This week has been full of adulting.  Life and such, you know.  I won’t bore you with the details.

Forever Family is on vacation today.  Instead, here are some links to check out (along with the most memorable hook from each).  Happy reading! 

I blame the rickets. – The Bloggess

“In an act of solidarity, Victor has decided to go on the diet with me, which seems incredibly sweet except that it seems crazy easy for him and he’s a dude so he basically doesn’t eat a sandwich for one afternoon and loses 87 pounds and becomes immortal.”

Per the TSA I’m a bread carrying, lock picking, weirdo… – But That’s For Another Blog

“It took everything in my power not to yell, “HOLY CRAP THAT LOOKS LIKE A BOMB!!”.”

5 Parenting Conversations I Am So Done With – ravishly

“But if I am holding an amber beer in my hand, I am not talking about naptimes.  If I hear shop from your lips, I am ordering you three more martinis and getting you shitfaced until you start solving the world’s problems based on this crazy theory you had when you were 22.  Then I’m driving your relaxed, adult ass back home.”

Ten things I REALLY want to do alone once in a while – Baby Sideburns

“I want to get dressed all by myself.

KID:  Beep beep beep, you are a robot.

A. I am NOT an F’ing robot.   B. Stop pressing my nipples. They are NOT buttons.”

The 33-Step Extremely Fun Board Game of Having a Second Child – The Ugly Volvo

“10.) Older child gets lice. Lose a turn. Pay $50 for lice shampoos and wire combs.

11.) You get lice. Lose a turn.

12.) You briefly thank your lucky stars that younger child does not have enough hair to get lice.  Advance one space!  YOU WILL WIN THIS GAME IF IT KILLS YOU AND OMG, THE GAME KILLING YOU LOOKS LIKE AN ACTUAL, REAL POSSIBILITY.

10 reads to bring a smile your way

For your reading delight on this Thursday morning:

“A snow day on a Monday is the ultimate parental kick in the crotch.”   ~ Valerie

Snow days tweets by the parents that are all of us.  Huffington Post, 2/9/17.

“Dear Ms. Johnson,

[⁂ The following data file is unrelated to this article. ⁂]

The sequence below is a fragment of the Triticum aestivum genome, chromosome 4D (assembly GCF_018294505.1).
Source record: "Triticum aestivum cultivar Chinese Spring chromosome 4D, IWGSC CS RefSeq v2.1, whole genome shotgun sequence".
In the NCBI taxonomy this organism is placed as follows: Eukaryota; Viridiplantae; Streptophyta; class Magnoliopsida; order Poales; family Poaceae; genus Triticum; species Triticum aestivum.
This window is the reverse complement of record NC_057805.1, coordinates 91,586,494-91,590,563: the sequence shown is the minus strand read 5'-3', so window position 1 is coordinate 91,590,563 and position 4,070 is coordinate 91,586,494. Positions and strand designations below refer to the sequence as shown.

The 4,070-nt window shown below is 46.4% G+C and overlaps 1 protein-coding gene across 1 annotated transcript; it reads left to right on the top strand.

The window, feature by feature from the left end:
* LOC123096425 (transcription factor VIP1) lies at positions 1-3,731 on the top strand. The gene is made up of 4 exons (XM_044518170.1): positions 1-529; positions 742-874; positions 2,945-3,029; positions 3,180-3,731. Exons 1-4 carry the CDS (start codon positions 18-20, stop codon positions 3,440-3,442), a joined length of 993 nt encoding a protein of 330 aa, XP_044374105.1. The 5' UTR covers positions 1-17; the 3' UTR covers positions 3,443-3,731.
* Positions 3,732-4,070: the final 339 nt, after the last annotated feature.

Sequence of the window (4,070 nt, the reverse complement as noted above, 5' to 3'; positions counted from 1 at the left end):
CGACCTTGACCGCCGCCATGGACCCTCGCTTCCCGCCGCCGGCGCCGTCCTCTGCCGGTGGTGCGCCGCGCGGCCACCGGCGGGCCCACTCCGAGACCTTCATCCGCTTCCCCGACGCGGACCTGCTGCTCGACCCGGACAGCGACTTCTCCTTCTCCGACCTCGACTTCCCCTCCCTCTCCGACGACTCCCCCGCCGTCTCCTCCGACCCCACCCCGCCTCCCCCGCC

This law firm represents Ore Sebastian Johnson, your miner – correction, minor – son.  You are hereby directed to cease and desist all defamation of Mr. Johnson’s character and reputation on social media.  Mr. Johnson has cause to believe you have been spreading false and exaggerated rumors about him to family members, friendly women from the Trader Joe’s checkout line, and high school classmates who are now nothing more than schadenfreude units of measurement.”

Baby Cease and Desist Letter – Sass and Balderdash

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gratitude: another southern staple

I know I joke around about living in the south.  They have a strange obsession with Cheerwine here and a bizarre inclination to deep fry anything.  When we go out to eat I have to ask BrightSide to remind me which kind of sweet tea that particular restaurant serves – moderate, hummingbird, or put me into a diabetic coma sweet.  Don’t even get me started on why chicken and waffles are offered together as a breakfast order.

But I’ll tell you something this glorious state introduced me to: the delectable dish that is chicken pie.

I mean, chicken pie in general is delicious, but there’s this place in town called Michelle’s Catering.  Oh, my…Michelle’s chicken pie…

Anthems could be written about the savoriness of this pie.  Its tender chicken, the scrumptious sauce, a flaky and fabulous crust.  I have dreams about this pie.  The mere thought of it makes me salivate just a little.

I just texted my husband begging him to bring home this pie.  Tonight.

Some might say I have a problem, but I figure it’s better than being hooked on deep fried Twinkies.


My post as part of Colline’s Gratitude Project.

just a few favorites